5. Changing your approach to desk-based research – first steps.

Would you like to enrich your desk-based coverage on global issues? There are a few simple steps you can take to begin with.

There are media which do a great job – New Humanitarian, Thomson Reuters Foundation, Solutions Tracker, Positive News and many others. Follow them, scan through the stories they publish, look for the themes and topics they explore, identify perspectives and angles they use, what types of voices they include and how they narrate the story.

Did I manage to enrich my work by drawing on fresh and varied content that nobody else has covered?

For example, by subscribing to their newsletters or following them on social networks?

Did I, for instance, decide that while covering the top large macro stories, I would always include a certain amount of smaller micro or mezzo stories taking place in less prominent settings – or, even better, in marginalized contexts on the periphery of mainstream media interest?

Do I look also for information, news services, from less prominent parts of the world and underreported stories?

You may also like other checklists

1. Am I doing my job inclusively?

Information we work with is influenced in many ways - both, when received as well as when reproduced to our audience. It is not an easy job to minimise these effects, keeping the story and message inclusive might help.

2. Critical analysing of information

This checklist could help you to identify narratives, discourses and frames journalists (usually) unconsciously use while doing a journalism job. Do not take it as a manual or exhausting list of to do and not to dos - it is more about food for thoughts when gathering, selecting, processing and reproducing whatever information we get into contact with.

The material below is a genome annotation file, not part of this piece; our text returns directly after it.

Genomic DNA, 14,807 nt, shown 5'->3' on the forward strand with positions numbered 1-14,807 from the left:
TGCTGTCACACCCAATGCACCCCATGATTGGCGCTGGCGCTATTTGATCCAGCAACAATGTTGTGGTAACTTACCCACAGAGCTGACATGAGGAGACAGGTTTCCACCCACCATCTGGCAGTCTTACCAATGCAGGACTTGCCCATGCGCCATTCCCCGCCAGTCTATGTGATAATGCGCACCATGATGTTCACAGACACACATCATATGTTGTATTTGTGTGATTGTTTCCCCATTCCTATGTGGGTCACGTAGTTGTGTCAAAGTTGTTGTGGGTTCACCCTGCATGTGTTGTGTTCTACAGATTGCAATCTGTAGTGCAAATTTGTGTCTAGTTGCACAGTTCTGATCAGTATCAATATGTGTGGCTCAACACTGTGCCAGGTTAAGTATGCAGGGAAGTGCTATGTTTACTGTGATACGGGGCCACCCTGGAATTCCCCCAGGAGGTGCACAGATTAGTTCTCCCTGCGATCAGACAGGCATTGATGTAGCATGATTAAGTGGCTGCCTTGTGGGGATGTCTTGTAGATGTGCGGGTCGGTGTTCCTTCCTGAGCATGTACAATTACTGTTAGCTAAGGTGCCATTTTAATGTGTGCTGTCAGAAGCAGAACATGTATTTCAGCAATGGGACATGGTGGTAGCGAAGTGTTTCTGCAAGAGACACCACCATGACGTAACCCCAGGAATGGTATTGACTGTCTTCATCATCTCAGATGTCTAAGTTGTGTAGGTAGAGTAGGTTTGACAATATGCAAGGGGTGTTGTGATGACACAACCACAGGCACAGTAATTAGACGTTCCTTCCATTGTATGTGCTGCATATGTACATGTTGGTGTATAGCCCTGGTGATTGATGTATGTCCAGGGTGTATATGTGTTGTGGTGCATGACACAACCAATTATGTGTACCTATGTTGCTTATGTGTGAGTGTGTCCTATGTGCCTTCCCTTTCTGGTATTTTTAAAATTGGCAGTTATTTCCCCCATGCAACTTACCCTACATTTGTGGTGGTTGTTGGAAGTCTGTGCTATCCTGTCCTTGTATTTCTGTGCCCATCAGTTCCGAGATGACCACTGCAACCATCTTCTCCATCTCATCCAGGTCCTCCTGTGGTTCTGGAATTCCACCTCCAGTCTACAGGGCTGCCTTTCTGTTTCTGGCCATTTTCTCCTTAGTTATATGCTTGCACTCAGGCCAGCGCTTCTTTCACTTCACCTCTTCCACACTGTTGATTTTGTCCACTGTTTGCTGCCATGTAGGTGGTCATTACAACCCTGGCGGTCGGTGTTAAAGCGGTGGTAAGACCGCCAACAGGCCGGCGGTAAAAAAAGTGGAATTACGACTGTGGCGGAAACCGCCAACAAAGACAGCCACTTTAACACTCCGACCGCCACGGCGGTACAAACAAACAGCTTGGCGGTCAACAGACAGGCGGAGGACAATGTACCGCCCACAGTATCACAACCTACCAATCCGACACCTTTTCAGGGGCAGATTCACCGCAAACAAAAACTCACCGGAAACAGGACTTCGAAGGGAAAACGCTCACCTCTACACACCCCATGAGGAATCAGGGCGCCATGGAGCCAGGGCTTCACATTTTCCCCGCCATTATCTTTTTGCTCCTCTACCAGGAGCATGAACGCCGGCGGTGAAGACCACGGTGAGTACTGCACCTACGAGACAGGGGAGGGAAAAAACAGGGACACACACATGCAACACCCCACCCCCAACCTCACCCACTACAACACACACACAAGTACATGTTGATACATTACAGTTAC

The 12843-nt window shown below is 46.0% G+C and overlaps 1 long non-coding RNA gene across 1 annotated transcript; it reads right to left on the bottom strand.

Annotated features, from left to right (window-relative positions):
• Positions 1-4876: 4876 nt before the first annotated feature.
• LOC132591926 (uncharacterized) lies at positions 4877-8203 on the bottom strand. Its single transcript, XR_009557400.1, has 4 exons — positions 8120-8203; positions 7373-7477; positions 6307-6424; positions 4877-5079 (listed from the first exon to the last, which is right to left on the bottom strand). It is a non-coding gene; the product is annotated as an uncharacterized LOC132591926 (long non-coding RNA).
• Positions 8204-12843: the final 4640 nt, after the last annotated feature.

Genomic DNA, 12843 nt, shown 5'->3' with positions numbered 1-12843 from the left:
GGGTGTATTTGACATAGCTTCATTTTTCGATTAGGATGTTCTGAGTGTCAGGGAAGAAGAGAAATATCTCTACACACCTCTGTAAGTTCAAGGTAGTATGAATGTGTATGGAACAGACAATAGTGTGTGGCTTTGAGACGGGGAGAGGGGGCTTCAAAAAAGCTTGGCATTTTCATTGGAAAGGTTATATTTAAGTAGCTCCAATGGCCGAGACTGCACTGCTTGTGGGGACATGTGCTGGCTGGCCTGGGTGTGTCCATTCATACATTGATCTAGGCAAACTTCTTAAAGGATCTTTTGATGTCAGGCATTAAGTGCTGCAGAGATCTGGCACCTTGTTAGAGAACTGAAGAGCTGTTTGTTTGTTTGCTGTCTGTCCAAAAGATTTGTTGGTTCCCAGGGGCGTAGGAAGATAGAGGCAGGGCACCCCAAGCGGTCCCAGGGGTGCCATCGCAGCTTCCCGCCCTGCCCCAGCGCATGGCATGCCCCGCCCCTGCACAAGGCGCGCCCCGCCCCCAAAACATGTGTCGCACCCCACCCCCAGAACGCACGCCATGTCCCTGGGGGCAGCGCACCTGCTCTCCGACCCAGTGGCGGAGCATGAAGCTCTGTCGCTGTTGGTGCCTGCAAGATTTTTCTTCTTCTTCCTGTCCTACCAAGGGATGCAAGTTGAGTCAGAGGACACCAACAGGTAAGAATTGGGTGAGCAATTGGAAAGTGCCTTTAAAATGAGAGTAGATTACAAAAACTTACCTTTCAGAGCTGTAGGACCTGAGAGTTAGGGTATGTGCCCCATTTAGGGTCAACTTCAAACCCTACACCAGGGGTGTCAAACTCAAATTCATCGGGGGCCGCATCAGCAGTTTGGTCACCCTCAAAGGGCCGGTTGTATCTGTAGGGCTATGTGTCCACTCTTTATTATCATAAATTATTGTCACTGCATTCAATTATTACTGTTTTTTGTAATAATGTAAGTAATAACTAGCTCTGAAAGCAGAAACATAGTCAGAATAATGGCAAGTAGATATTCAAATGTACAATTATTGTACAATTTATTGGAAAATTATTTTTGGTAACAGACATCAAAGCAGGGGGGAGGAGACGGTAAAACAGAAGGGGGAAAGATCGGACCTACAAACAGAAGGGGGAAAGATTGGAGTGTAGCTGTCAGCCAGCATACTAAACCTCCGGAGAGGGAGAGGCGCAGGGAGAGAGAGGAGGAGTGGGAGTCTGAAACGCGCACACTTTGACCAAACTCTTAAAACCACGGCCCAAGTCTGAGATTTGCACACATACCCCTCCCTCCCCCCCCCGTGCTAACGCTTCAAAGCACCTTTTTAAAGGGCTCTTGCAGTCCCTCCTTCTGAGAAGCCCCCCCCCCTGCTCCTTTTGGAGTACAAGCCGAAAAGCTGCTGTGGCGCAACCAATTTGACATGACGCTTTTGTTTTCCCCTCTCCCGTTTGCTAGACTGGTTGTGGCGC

3. Going to the field

What to have in mind before departure on the ground? Especially distanced contexts. What not to forget?

4. Making entry into a community

This checklist is based on Reporting Diversity Manual – it could help you to make contact with members of minority community, but can be used for other social groups as well.

6. Collecting findings: tips and suggestions.

Nowadays, journalists have a universe of new technologies to communicate across the world – reliably, instantly and for free (or almost). This is the ‘new normal’ for news coverage and journalists have to adapt to make the most of these new opportunities. This checklist might help you with fulfilling this aspiration.

7. Planning is the essence of good coverage.

Irrespective of whether you are working from behind a desk or in the field, solid research and planning is where good journalism begins. This is especially true if you don't really know a lot about the topic. The following checklist is based on recommendations in a textbook on migration reporting, People Between the Lines: A Handbook on Migration for (Future) Journalists.

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